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Guest Post by JPC Allen: When a Character Turns into a Problem Child

Welcome to another November weekend, and another excellent guest post! Today, author JPC Allen shares her thoughts on the challenge of working with characters who simply refuse to behave themselves. (Who knew fictional people we invent could be so ornery?!) I hope you enjoy her thoughts on this topic as much as I did!


If many of you are tackling NaNoWriMo now, I must warn you. You can be zipping through your first draft in blaze of inspiration, or methodically writing chapter after chapter according to the outline you prepared in October when trouble strikes. It doesn’t matter whether you’re a plotter or a pantser or in between. You never know when a character will turn into a problem child.

I ran into this frustration while writing my YA mystery, A Shadow on the Snow. My main character Rae belongs to an extensive, extended family. I decided to give her father an older sister, a younger sister, and a younger brother. The dad and his two sisters came to life early and easily. But Younger Brothers turned into a problem child.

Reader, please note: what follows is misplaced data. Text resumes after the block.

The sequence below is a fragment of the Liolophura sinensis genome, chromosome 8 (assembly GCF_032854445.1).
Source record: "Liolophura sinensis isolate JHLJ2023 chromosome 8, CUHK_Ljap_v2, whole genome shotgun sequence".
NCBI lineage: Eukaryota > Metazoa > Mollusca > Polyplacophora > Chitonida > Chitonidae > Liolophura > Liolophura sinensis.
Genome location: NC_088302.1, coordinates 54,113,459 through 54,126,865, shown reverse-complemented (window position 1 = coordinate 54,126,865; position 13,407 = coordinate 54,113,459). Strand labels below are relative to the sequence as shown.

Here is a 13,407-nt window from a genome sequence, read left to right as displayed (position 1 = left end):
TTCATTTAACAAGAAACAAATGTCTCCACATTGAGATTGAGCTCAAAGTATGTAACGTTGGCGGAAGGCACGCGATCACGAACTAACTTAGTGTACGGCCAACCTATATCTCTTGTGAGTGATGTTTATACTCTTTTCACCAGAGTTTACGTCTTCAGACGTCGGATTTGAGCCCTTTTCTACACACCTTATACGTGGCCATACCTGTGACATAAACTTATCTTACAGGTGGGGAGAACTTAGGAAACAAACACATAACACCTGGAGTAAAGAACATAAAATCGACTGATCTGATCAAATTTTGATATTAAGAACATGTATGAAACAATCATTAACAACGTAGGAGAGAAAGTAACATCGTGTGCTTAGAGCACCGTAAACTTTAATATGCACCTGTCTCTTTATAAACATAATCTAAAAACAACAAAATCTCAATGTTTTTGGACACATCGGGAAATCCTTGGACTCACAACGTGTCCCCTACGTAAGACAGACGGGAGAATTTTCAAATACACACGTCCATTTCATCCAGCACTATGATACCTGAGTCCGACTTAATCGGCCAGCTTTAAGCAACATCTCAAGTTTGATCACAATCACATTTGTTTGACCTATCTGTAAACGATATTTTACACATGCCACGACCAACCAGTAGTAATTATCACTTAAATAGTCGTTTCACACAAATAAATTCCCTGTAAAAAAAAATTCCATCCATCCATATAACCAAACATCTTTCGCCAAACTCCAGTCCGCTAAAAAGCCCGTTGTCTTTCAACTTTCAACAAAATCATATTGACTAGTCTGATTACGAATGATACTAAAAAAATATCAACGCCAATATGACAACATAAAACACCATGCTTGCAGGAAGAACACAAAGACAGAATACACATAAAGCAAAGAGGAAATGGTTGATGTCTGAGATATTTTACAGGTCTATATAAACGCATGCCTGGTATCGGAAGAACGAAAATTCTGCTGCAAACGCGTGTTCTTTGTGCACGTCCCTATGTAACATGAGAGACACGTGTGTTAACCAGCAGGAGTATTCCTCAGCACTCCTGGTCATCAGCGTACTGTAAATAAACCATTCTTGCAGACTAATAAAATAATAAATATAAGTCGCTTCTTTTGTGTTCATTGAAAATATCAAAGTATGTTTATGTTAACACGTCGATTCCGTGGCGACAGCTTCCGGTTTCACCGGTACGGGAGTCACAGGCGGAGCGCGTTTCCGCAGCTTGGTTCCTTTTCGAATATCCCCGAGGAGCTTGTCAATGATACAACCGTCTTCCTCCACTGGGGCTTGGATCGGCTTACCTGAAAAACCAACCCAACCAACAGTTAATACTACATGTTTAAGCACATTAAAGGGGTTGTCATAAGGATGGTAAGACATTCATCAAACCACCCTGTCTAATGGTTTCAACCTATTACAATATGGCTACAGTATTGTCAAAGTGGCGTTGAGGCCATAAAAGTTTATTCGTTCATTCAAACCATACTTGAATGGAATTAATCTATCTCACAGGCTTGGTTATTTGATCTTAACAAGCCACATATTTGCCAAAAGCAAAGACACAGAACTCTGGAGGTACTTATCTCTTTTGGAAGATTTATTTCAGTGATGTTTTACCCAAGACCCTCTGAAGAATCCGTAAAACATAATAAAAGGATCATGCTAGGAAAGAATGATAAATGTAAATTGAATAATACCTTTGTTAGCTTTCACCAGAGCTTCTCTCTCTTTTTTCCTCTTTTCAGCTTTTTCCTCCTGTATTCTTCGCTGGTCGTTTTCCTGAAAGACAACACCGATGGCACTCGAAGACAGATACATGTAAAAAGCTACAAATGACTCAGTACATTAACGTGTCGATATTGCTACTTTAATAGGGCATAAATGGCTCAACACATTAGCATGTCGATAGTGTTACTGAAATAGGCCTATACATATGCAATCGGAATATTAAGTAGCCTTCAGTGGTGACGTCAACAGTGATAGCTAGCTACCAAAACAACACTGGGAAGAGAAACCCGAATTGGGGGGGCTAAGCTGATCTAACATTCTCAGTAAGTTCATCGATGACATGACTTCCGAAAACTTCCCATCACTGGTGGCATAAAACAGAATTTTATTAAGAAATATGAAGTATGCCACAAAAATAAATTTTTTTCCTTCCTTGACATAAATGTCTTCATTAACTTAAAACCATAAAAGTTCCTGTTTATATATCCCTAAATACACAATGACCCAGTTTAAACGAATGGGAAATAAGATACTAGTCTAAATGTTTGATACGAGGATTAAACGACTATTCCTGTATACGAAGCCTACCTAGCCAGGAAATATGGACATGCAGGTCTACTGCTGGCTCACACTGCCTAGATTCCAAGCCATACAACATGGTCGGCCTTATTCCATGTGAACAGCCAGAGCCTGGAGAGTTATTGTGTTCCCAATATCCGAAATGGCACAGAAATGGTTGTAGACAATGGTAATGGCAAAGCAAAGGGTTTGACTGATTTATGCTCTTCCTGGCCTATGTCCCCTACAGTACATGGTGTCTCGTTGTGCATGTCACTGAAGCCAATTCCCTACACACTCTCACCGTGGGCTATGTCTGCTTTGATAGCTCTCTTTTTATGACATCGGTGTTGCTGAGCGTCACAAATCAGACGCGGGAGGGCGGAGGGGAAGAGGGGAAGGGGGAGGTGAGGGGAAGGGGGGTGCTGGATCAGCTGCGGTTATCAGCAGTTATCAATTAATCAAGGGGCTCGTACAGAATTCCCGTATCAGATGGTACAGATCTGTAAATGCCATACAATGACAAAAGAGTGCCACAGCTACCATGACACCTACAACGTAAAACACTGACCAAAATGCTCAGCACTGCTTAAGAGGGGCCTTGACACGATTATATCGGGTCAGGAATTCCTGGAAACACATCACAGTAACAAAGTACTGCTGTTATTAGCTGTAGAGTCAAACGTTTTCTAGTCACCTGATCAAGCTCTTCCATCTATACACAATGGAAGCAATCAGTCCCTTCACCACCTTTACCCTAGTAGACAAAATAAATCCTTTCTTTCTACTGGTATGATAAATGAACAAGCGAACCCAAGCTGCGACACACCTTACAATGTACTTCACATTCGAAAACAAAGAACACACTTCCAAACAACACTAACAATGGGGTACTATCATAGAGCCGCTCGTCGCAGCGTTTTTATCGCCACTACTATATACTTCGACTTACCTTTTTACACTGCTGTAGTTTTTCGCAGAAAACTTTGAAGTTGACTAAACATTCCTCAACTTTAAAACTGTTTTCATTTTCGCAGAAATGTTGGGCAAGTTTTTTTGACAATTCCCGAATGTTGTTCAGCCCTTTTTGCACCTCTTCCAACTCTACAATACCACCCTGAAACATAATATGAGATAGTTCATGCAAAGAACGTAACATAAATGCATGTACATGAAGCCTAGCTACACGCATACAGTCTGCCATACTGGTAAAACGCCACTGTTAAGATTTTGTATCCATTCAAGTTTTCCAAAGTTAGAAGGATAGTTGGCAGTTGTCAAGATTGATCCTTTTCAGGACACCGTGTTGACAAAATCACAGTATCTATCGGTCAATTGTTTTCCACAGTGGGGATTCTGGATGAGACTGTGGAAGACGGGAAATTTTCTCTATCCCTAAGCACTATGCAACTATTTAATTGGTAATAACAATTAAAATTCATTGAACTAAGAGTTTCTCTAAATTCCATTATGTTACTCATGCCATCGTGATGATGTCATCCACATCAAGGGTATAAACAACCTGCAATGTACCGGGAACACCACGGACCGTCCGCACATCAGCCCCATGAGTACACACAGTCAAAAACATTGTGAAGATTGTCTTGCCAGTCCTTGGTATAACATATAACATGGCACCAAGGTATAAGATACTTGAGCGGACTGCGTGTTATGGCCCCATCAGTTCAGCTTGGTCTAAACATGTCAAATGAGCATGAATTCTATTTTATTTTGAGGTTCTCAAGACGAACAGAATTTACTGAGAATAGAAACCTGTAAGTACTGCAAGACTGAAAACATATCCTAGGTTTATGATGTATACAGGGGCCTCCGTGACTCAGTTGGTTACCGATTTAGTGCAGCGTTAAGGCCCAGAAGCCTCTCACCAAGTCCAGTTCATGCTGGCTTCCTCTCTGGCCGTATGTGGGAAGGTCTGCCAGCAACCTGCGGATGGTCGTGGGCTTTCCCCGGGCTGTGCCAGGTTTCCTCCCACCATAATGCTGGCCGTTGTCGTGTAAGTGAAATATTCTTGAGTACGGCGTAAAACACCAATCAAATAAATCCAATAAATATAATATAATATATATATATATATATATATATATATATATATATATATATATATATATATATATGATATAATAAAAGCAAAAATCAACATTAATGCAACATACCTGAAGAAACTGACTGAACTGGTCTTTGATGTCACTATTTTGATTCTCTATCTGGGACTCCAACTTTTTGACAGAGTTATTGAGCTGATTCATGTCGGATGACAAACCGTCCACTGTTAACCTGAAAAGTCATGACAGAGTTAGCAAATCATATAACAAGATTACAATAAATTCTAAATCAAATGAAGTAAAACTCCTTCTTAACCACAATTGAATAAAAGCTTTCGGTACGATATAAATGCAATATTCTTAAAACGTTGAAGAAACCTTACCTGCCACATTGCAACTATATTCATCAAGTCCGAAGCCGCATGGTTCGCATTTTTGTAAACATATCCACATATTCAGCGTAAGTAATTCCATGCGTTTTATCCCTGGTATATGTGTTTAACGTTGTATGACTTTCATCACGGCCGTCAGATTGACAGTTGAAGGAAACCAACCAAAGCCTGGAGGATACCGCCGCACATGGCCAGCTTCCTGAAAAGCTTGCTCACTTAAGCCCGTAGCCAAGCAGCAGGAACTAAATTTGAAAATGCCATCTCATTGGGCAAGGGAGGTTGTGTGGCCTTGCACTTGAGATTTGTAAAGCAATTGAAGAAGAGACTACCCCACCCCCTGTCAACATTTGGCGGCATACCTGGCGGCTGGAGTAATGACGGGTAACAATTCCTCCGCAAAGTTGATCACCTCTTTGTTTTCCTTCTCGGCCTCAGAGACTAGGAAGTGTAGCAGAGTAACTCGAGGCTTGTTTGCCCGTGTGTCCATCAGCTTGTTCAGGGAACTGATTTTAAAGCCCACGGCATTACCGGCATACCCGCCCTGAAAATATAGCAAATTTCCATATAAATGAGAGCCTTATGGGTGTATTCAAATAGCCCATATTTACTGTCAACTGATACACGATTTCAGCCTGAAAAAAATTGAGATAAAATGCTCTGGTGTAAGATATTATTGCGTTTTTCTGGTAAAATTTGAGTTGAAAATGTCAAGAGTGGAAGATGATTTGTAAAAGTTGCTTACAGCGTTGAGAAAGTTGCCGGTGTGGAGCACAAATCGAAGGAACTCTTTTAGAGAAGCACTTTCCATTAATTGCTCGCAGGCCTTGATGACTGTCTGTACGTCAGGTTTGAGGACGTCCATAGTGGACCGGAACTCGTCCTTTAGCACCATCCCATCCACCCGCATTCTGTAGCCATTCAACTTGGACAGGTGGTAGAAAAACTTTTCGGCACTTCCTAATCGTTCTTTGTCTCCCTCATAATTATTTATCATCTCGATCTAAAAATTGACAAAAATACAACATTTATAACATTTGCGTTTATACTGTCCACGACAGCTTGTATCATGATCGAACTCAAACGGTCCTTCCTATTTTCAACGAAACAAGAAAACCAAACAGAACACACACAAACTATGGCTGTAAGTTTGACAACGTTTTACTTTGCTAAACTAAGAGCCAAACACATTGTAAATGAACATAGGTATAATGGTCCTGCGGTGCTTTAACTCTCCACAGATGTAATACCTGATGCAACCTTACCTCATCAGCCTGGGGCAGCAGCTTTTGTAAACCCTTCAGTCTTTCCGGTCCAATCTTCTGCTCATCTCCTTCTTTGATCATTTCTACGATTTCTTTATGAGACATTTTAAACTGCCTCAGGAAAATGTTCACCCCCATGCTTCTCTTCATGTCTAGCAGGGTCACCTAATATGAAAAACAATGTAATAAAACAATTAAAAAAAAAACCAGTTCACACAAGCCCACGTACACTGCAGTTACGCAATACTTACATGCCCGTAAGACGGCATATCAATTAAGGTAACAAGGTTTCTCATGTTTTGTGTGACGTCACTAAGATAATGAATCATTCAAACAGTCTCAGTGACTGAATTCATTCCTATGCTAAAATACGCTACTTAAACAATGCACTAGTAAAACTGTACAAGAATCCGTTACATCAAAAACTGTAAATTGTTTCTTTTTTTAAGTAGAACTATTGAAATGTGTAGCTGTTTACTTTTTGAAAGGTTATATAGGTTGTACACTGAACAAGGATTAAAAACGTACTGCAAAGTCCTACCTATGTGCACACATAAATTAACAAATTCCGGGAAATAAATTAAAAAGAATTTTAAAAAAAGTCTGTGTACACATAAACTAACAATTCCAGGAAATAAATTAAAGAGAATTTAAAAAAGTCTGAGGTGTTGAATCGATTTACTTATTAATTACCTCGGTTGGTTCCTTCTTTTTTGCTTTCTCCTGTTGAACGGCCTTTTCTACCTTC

Since we writers can’t administer a time-out, try the five techniques below.

Change the Name

Naming characters appropriately is critical for me when developing them. If I give a bubbly character a name that somehow suggests a quiet, sensitive type, the character won’t work for me. But I liked Younger Brother’s name. I’d named him Beej, running together his initials, B.J. I thought that worked well with his older brother who also went by a nickname—Mal, short for their last name Malinowski. So the name wasn’t the problem.

Change the Face

This is similar to changing the name. Usually when I build a character, I start with a face that I’ve seen somewhere and that signals a certain kind of personality. Younger Brother’s face suggested a reserve intellectual, but I had another character like that who was working well within the story. I couldn’t have two characters that much alike. So I thought maybe I just needed to …

Write a Scene with the Character

This technique had worked with Rae’s grandmother. I knew I had to have a grandmother, but she proved a slippery character, her personality assuming all sorts of traits as I tried to structure her in my mind before I began writing. Finally, I decided to stick her in a scene and see what happened. Pretty soon, Gram’s mellow, warm-hearted personality shone through, making her a nice contrast to her son, Mal, who is a worrier.

But when I wrote a scene with Younger Brother, he became irritating, sounding whiny and immature. Maybe I should try …

Combining Characters

Could I combine Younger Brother with the other intellectual character, creating a new one? Decidedly no. The other intellectual was a possible love-interest for my main character Rae and Younger Brother was her uncle. Combining would not work. The only thing left do was …

Eliminate the Character